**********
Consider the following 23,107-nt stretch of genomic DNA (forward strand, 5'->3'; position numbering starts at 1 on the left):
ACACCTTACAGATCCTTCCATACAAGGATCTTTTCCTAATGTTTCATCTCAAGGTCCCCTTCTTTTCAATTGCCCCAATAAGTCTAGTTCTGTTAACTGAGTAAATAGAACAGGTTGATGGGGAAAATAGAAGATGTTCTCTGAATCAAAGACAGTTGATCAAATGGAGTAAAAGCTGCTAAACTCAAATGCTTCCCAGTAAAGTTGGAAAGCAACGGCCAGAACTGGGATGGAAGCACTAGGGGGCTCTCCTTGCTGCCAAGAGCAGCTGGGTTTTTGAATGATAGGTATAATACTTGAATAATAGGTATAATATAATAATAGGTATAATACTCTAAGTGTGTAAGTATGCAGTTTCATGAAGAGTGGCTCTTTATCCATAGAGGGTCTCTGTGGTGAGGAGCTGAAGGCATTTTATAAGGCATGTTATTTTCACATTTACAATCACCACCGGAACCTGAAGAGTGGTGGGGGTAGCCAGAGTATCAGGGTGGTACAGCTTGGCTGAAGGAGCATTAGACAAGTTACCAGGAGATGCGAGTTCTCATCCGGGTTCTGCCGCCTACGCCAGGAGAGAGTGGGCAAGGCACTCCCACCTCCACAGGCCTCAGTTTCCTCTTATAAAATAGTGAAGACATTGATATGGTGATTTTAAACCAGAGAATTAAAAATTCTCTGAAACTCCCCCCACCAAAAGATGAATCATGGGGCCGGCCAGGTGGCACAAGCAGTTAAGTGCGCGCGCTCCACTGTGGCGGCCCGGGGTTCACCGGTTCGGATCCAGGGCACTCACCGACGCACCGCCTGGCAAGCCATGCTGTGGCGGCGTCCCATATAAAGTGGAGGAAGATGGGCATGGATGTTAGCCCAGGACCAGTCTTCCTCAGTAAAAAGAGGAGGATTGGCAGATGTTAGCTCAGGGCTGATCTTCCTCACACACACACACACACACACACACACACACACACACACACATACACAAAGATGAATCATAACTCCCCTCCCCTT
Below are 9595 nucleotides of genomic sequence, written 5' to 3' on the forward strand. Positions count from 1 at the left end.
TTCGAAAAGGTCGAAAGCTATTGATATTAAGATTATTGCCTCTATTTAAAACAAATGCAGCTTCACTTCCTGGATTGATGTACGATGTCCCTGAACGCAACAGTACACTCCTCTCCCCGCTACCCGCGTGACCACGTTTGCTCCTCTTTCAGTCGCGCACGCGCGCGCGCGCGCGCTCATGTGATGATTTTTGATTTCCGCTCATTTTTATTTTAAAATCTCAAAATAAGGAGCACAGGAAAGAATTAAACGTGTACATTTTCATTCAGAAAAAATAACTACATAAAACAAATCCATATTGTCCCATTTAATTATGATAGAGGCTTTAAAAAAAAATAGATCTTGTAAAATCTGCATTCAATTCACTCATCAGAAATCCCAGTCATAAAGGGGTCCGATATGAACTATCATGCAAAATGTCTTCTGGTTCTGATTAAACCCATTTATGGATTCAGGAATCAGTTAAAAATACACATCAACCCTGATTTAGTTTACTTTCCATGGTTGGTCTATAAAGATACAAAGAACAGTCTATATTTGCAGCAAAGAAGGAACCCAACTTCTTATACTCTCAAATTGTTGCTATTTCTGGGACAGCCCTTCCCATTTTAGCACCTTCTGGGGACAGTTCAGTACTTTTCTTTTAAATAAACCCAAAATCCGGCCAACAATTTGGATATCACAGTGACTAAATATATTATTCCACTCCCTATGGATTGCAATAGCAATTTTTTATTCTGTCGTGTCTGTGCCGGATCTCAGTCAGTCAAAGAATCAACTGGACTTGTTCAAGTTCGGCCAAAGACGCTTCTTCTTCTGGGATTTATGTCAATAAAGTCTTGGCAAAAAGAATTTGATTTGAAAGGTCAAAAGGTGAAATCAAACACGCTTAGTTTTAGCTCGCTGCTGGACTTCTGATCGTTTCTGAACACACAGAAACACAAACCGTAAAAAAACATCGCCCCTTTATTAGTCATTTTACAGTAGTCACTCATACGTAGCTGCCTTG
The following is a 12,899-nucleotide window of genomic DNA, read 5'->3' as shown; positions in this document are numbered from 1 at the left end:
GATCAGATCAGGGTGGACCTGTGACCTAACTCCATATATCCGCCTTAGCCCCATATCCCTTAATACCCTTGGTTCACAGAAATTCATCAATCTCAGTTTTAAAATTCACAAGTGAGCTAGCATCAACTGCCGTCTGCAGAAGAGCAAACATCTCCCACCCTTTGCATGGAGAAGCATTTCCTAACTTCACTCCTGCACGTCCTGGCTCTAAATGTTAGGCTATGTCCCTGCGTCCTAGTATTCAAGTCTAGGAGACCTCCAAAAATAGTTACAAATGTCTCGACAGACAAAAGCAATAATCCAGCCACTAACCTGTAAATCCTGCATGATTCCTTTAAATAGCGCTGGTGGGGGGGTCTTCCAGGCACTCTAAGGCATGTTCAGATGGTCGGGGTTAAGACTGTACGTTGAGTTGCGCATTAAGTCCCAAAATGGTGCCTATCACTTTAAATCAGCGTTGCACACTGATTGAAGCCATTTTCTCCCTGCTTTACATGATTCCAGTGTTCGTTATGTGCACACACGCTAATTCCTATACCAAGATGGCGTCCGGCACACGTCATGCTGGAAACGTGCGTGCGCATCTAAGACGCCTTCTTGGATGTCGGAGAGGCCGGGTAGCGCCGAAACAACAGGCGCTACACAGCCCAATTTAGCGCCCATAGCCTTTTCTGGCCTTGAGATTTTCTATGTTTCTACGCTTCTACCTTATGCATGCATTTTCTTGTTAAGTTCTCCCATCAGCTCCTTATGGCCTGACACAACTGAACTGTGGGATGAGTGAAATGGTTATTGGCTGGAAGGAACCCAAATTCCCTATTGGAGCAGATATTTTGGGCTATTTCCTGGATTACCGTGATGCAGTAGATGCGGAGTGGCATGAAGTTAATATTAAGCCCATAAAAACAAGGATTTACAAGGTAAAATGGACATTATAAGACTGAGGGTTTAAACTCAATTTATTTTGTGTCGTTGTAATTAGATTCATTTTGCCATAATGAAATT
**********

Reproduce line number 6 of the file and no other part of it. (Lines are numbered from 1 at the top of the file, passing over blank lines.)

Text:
GATCAGATCAGGGTGGACCTGTGACCTAACTCCATATATCCGCCTTAGCCCCATATCCCTTAATACCCTTGGTTCACAGAAATTCATCAATCTCAGTTTTAAAATTCACAAGTGAGCTAGCATCAACTGCCGTCTGCAGAAGAGCAAACATCTCCCACCCTTTGCATGGAGAAGCATTTCCTAACTTCACTCCTGCACGTCCTGGCTCTAAATGTTAGGCTATGTCCCTGCGTCCTAGTATTCAAGTCTAGGAGACCTCCAAAAATAGTTACAAATGTCTCGACAGACAAAAGCAATAATCCAGCCACTAACCTGTAAATCCTGCATGATTCCTTTAAATAGCGCTGGTGGGGGGGTCTTCCAGGCACTCTAAGGCATGTTCAGATGGTCGGGGTTAAGACTGTACGTTGAGTTGCGCATTAAGTCCCAAAATGGTGCCTATCACTTTAAATCAGCGTTGCACACTGATTGAAGCCATTTTCTCCCTGCTTTACATGATTCCAGTGTTCGTTATGTGCACACACGCTAATTCCTATACCAAGATGGCGTCCGGCACACGTCATGCTGGAAACGTGCGTGCGCATCTAAGACGCCTTCTTGGATGTCGGAGAGGCCGGGTAGCGCCGAAACAACAGGCGCTACACAGCCCAATTTAGCGCCCATAGCCTTTTCTGGCCTTGAGATTTTCTATGTTTCTACGCTTCTACCTTATGCATGCATTTTCTTGTTAAGTTCTCCCATCAGCTCCTTATGGCCTGACACAACTGAACTGTGGGATGAGTGAAATGGTTATTGGCTGGAAGGAACCCAAATTCCCTATTGGAGCAGATATTTTGGGCTATTTCCTGGATTACCGTGATGCAGTAGATGCGGAGTGGCATGAAGTTAATATTAAGCCCATAAAAACAAGGATTTACAAGGTAAAATGGACATTATAAGACTGAGGGTTTAAACTCAATTTATTTTGTGTCGTTGTAATTAGATTCATTTTGCCATAATGAAATT